This article first appeared in The Advent Review and Sabbath Herald (now Adventist Review) on June 29, 1950. It was part of a series reflecting on the history of the Adventist Church. We share it so that you can learn a bit more about a man named David Hewitt, known as “the most honest man in town.” You can learn more about David Hewitt by watching this short ARTV video at https://www.artvnow.com/videos/david-hewitt-exhibit. One thing to note: “the west” in the days of the early Adventist pioneers is in its proximity to the East coast of the United States. So in this case, “west” meant Michigan.—Editors.
When Joseph Bates, in 1852, made his third visit to Michigan and to Jackson, where his first point of labor was, he had a dream that he was sailing on a ship and must stop at a port called Battle Creek. Inquiring of Dan Palmer, his first convert, whether there was a town in Michigan named Battle Creek, he was informed that it was about 40 miles west. Were there any Adventists there? That is, first-day Adventists, for at that time Bates and all his coworkers thought the third angel’s message was to go only to the “saints scattered abroad,” or “the lost sheep of the house of Israel,” who had been in the 1844 movement.
“No,” said Dan Palmer, “none that I know of.” But Joseph Bates, under the impulsion of the Spirit, got on the train for Battle Creek, then a village of about 2,000 inhabitants. Arriving there, and knowing no one, he went to the postmaster and asked who was the most honest man in town.
“David Hewitt,” was the answer. Further inquiry revealed to him that Hewitt was a Presbyterian living on Van Buren Street in the sparsely settled West End. When he found the house he said to David Hewitt, who opened the door, “I am told that you are the most honest man in town. If that is so, I have some important matter to present to you.”
The astonished but courteous Hewitt invited him in to breakfast, to prayers, and then to a statement of his important matter. And Joseph Bates, who theretofore had dealt only with Millerite Adventists, who knew the basic truth that the coming of the Lord drew near, now found it necessary to take half the day to lay this foundation for two Presbyterians. The afternoon was spent in presenting the new truths of the Sabbath, the sanctuary, and the Spirit of prophecy. When the day was done there were two converts, the first in Battle Creek, and the first to open the eyes of the Sabbath and sanctuary people to Christ’s declaration, “And other sheep I have, which are not of this fold.” As in the experience of Peter and his companions with Cornelius and his company, the awakened disciples said wonderingly, “Then hath God also to the Gentiles granted repentance unto life!” From this time forth the Seventh-day Adventist mission concerned more the general world than the small and dwindling company of their former associates.
David and Olive Hewitt immediately became missionaries among their acquaintances, and a company formed that met Sabbath by Sabbath in their home. Two years later, Loughborough and Cornell pitched the first evangelistic tent for two days in Battle Creek, and added 15 to the company. Then Cornell settled there, followed by Henry Lyon and J. P. Kellogg, both of whom sold their farms, took up the trades of carpentry and broommaking to support their families, and held their money ready to help the cause. Their example was followed by Cyrenius Smith from Jackson.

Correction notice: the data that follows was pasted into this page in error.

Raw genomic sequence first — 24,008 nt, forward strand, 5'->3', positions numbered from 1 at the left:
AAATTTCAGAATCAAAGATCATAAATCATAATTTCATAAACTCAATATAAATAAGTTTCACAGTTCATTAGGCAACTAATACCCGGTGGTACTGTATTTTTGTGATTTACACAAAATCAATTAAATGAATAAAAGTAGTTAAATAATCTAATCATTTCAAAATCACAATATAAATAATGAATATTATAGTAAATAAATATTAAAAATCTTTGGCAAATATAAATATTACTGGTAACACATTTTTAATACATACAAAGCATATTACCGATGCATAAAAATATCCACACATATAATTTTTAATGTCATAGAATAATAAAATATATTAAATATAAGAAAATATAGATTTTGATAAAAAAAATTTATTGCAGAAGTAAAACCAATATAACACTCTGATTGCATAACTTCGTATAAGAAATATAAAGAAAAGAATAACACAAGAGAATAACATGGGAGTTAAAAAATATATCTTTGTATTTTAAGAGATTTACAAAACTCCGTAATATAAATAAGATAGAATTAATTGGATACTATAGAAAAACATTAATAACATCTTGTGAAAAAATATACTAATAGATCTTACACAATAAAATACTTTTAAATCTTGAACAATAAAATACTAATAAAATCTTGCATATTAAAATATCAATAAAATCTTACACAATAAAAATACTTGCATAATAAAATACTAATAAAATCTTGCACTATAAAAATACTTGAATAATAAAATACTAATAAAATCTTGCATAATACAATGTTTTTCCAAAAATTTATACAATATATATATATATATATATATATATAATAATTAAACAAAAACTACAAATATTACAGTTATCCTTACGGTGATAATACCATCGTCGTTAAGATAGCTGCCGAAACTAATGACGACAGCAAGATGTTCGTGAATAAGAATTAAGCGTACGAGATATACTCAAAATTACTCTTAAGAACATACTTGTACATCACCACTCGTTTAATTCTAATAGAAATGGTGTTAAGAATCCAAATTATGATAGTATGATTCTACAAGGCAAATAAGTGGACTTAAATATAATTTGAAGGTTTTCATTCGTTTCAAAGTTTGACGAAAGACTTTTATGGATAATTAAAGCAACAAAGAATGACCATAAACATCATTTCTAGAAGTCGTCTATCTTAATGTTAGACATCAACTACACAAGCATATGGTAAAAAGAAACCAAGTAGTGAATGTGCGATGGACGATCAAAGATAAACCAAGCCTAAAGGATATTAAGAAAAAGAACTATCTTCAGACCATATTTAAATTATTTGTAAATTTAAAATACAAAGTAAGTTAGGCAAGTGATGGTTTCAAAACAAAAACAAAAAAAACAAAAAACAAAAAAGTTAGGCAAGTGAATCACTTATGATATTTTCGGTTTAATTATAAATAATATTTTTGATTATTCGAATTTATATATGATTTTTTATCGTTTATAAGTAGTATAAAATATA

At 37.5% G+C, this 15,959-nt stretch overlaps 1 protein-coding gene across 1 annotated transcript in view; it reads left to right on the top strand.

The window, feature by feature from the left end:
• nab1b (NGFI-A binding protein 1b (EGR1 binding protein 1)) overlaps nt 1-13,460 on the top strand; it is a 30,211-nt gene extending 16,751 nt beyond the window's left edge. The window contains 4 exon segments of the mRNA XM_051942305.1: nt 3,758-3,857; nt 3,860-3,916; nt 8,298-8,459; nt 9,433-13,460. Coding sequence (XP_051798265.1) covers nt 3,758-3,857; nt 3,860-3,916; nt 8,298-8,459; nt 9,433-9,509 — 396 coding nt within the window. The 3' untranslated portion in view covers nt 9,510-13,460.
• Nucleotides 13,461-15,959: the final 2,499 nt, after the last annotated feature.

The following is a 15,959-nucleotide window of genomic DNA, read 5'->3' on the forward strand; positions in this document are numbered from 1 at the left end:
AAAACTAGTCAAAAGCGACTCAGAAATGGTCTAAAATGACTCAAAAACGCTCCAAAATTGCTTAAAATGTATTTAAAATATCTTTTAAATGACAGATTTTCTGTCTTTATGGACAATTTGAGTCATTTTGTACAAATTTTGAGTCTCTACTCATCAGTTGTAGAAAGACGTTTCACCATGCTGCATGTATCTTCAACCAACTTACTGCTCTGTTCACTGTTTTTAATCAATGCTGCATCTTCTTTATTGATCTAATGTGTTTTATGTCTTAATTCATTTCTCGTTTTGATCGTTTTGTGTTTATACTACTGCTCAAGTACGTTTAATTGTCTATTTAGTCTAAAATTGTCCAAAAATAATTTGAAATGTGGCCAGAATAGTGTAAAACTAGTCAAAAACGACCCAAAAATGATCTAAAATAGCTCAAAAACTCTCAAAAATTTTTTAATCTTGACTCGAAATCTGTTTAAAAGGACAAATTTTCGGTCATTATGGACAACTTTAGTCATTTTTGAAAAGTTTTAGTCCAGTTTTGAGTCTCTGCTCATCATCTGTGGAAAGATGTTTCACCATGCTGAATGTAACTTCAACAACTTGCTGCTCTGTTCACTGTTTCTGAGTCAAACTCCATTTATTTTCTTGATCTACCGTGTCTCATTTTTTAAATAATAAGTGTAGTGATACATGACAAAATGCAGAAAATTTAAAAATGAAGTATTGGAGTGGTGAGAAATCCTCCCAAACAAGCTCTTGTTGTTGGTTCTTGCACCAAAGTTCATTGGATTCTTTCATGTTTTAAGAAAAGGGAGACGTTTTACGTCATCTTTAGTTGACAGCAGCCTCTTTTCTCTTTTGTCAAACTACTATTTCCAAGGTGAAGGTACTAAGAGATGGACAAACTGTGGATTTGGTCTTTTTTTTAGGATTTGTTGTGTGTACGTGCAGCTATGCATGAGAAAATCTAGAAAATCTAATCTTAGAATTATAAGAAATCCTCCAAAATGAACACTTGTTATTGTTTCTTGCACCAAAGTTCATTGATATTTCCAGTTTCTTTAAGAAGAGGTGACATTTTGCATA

James White, visiting Battle Creek with his wife in 1853, encouraged the brethren with this prediction: “If you are faithful, there will yet be in Battle Creek quite a company to represent the cause.” This was before the pitching of the tent and before the reinforcement of Lyon, Kellogg, and Smith.
These enterprising men, allying themselves to Dan Palmer of Jackson, decided in 1855 to offer substantial aid to James White's publishing work, then struggling on in Rochester, New York. The four men each gave $300, to make a sum of $1,200, with which they proposed to buy a lot on West Main Street, opposite the square known as McCamly Park (then a treeless, grassy spot), and there to erect a building to house the printing business.
It was the first substantial financial encouragement James White had received since Hiram Edson had advanced the money to buy the first press and fonts of type. The burden lightened on his shoulders, he stood a little straighter and took some deep breaths, while his countenance beamed; and he stretched out his hand to these brethren, pillars of the church.
The meager equipment of the printing establishment in Rochester was moved to Battle Creek in the fall, and operations were set up in the little two-story, 20-by-30-foot frame building, the first owned home of the Review and Herald. The initial publication was the church paper, The Advent Review and Sabbath Herald, of December 4, 1855.
With the printing business came also the headquarters of the young church, which required no more spacious office room than James White’s briefcase—or, in the speech of the time, portmanteau. The years saw steady progress in expansion of the printing office, the erection of successive church buildings, and the founding of the sanitarium and of the college. And Battle Creek took on, to the cheering believers, that air and reputation of sanctity that it held for half a century, a little Jerusalem. And even today the perfume of its devotion and sacrifice lingers in the memory of the church, which has taken its headquarters elsewhere and wrapped the earth in its evangelization and service.
[Note: David Hewitt is also the man, who in September 1860, suggested naming the new denomination “Seventh-day Adventists.” It was made into a motion. One delegate voted against it, and he afterward changed his mind.]
Arthur W. Spalding (1877-1953) was a noted educator, prolific writer, pioneer of the Home Commission at the General Conference, and cofounder of Fletcher Academy.